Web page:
How debt can magnify your return – and your risk

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How debt can magnify your return – and your risk

Property investment has a distinct advantage over most other asset classes (at least for the “ordinary man in the street”), in that loans are more easily obtained to fund the investment (despite the introduction of the National Credit Act). Using debt to improve your return on equity is called gearing or leverage.  A high debt ratio (like driving fast in fifth gear) “gets you there faster” (in other words, improves your return on equity, provided that the market and other variables support you), compared to a lower debt ratio.

It is a two-edged sword as a high debt ratio not only magnifies your positive returns, but negative returns as well. A highly geared investment will improve your return on equity if things go well. You could thus accumulate more wealth faster than you otherwise would have done. But, if you are highly geared and the market turns against you, causing losses, these will similarly be magnified. This could even result in you losing your property.

Your ability to hang on to a property is influenced by the rent you receive (or don’t) and the interest rate on the home loan.  If there is no debt on a property, and the tenant can’t pay the rent, you can likely survive for months, perhaps even years, even having to pay the monthly property costs.  Even if debt is, say, 30% of the value of a property, you should survive high interest rates.

But as debt rises, say to 80%, 90% or over 100% of a property’s value, changes in interest rates and rents can have an enormous effect on your ability to meet your obligations and hold on to a property.  The higher debt is in relation to the value of a property or to net rent, the more sensitive the investment is to change and the more volatile the income.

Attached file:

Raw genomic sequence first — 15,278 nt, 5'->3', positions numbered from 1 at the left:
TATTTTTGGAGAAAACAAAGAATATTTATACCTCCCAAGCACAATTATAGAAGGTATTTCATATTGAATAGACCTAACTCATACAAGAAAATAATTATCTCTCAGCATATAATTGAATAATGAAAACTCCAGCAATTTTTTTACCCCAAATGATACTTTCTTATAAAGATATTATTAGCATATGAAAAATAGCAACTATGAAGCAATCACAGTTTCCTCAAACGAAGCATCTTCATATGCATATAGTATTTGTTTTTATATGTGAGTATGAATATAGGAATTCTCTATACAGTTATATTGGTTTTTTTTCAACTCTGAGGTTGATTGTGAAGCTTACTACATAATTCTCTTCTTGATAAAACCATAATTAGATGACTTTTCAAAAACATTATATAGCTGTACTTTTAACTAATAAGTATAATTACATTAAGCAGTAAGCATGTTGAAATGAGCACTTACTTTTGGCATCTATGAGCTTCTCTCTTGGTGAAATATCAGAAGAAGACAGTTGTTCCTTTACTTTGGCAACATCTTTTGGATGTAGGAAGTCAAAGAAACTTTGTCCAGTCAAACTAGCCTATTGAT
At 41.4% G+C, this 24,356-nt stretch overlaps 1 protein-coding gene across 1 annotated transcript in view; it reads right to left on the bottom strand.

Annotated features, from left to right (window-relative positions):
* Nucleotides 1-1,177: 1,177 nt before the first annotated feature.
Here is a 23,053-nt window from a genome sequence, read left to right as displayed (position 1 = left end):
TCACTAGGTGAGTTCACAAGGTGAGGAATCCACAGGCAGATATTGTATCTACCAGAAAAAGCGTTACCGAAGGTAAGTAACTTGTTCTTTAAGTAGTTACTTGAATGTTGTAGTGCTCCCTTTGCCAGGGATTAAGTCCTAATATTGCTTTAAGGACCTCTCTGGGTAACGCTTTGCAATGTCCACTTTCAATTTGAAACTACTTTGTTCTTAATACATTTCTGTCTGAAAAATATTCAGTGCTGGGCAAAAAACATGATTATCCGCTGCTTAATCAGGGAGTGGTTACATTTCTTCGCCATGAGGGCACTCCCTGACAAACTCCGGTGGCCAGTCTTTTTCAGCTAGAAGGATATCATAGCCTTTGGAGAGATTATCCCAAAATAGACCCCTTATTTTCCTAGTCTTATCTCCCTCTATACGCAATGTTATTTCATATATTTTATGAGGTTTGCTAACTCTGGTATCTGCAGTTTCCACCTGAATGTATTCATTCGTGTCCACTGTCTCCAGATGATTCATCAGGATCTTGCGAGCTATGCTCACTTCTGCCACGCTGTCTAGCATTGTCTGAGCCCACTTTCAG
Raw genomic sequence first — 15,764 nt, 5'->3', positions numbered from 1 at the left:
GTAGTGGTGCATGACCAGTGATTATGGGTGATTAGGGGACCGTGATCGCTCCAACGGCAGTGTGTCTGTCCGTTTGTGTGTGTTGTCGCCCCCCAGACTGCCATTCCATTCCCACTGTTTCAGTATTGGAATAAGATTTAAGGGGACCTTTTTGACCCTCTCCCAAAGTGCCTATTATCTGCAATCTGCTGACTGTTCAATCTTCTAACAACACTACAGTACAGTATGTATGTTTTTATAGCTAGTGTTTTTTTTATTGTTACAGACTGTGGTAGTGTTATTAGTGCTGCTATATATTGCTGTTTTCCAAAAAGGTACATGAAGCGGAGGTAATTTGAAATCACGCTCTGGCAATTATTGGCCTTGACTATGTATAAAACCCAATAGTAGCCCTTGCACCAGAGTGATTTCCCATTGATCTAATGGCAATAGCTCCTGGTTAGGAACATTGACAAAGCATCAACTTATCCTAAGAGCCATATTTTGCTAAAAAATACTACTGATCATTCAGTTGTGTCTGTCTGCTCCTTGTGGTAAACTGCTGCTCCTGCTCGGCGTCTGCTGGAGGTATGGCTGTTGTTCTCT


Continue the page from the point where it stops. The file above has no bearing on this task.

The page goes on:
As explained above, risk increases with debt. The higher the ratio of debt to property value or net rent the greater the risk – but the greater the potential return.  You are in greatest danger when you increase the debt on a property at a time when the environmental risk is high, perhaps when a property bubble is bursting, the economy is diving or interest rates are rising.  Of course, time becomes a factor in reducing the risk on a property.  As the value grows and rent rises, the bond becomes a lower percentage of both and the risk falls.

Your first duty to your investment is to hang on to it through all but the worst possibilities.  This boils down to an ability to pay your home loan instalment on time, or if the worst comes to the worst, to sell the property quickly and repay the full home loan.  The less you borrow, the more likely you are to be able to do that.

The smart approach is to treat your property as a bank, leaving the equity in to build up low-tax gains, while you restrain yourself from buying that fancy car or great holiday the property equity can easily pay for.  Draw on that equity when you have a really good investment proposition, perhaps as the deposit on the next property.

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